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Pakistan's Military Sanguine on Avoiding Wartime Nuclear Calamity

By Elaine M. Grossman

Global Security Newswire

RAWALPINDI, Pakistan -- Defense officials here say they are confident that if conflict once again breaks out with India, Pakistan’s longtime rival to the east, the two nuclear-armed powers could prevent a catastrophic acceleration in violence.

To effectively control a wartime escalation, a nation must believe that its adversary is willing to use nuclear weapons, a senior official with the Pakistani army Strategic Plans Division, which oversees the atomic arsenal, told U.S. reporters last month.

Pakistan's strategy for its estimated 100-warhead stockpile is based on "credible minimum deterrence," said the official, who requested anonymity in addressing sensitive military topics. Realists, the senior figure noted, see Pakistan’s weapons as intended for staving off aggression, not for actual warfighting.

India has a nuclear arsenal similarly believed to number roughly 100 warheads.

Pakistan and India have fought four wars since British partition in 1947, including one -- the 1999 Kargil conflict -- after the two nations acquired nuclear arsenals. Concerns linger that hostilities could flare anew as a result of unresolved issues between them, such as disputes over the Kashmir region or the use of proxies to advance each state’s interests abroad.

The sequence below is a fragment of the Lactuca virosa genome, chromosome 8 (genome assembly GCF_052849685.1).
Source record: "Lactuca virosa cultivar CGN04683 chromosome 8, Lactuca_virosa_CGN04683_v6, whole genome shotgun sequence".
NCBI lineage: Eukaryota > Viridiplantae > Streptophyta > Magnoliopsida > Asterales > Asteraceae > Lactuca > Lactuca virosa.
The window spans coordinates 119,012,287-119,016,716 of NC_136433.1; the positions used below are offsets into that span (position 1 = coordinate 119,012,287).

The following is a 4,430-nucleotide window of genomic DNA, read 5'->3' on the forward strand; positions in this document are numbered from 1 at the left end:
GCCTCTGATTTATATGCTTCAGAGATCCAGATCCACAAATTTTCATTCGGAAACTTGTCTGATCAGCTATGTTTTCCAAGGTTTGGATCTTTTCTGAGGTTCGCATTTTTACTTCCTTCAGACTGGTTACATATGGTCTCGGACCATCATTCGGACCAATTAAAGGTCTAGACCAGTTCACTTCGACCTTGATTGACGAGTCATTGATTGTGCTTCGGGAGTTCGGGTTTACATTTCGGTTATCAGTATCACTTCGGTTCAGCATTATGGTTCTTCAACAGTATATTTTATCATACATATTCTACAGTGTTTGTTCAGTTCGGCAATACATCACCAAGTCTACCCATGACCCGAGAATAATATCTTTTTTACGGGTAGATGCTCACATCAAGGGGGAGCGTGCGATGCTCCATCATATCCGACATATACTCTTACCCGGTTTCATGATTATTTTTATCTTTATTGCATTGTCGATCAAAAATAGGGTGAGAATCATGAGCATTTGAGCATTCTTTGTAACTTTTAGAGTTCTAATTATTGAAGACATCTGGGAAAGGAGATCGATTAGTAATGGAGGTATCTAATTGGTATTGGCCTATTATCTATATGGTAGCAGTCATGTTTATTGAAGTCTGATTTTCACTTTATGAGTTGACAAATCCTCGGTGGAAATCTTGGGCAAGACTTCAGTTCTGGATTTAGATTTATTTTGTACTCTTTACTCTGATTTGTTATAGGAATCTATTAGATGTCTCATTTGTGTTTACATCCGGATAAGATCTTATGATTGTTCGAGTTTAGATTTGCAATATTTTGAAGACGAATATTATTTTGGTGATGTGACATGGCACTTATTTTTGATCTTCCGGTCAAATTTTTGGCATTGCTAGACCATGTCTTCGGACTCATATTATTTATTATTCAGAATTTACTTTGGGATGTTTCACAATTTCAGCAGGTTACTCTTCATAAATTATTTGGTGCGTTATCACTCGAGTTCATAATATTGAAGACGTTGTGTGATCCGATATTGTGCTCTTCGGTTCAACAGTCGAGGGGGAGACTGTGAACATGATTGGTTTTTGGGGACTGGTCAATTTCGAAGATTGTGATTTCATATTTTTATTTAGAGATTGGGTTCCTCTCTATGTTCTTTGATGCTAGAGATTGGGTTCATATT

“It’s a crisis-prone relationship,” said Maleeha Lodhi, a former Pakistani ambassador to the United States and now a political commentator. “Sometimes crisis breaks out between the two countries even if the two countries don’t want the crisis to happen.”

Regional experts worry that a future war could go nuclear. Moreover, any exchange of “limited” atomic blasts might quickly escalate out of control, as each nation becomes confronted with a possible existential crisis, the thinking goes.

Drawing from nuclear strategies devised decades ago by Cold War superpowers the United States and Soviet Union, any conflict should offer opportunities for “deliberate pauses, permitting time for adversaries to de-escalate by going to the table,” the Pakistani official said in comments sent subsequently by e-mail to a reporter.

Others have taken different lessons from the Cold War.

Nuclear strategy scholar Robert Jervis has described the danger of “undesired escalation” as “always present” in a crisis between two nuclear-armed states.

“The room for misunderstanding, the pressure to act before the other side has seized the initiative, the role of unexpected defeats or unanticipated opportunities, all are sufficiently great -- and interacting -- so that it is rare that decision-makers can confidently predict the end point of the trajectory which an initial resort to violence starts,” the Columbia University professor said in a 1984 book, “The Illogic of American Nuclear Strategy.”

The Pakistani nuclear official noted that Islamabad’s arsenal is under a multifaceted set of controls that reduce the risk of hasty or unauthorized launch.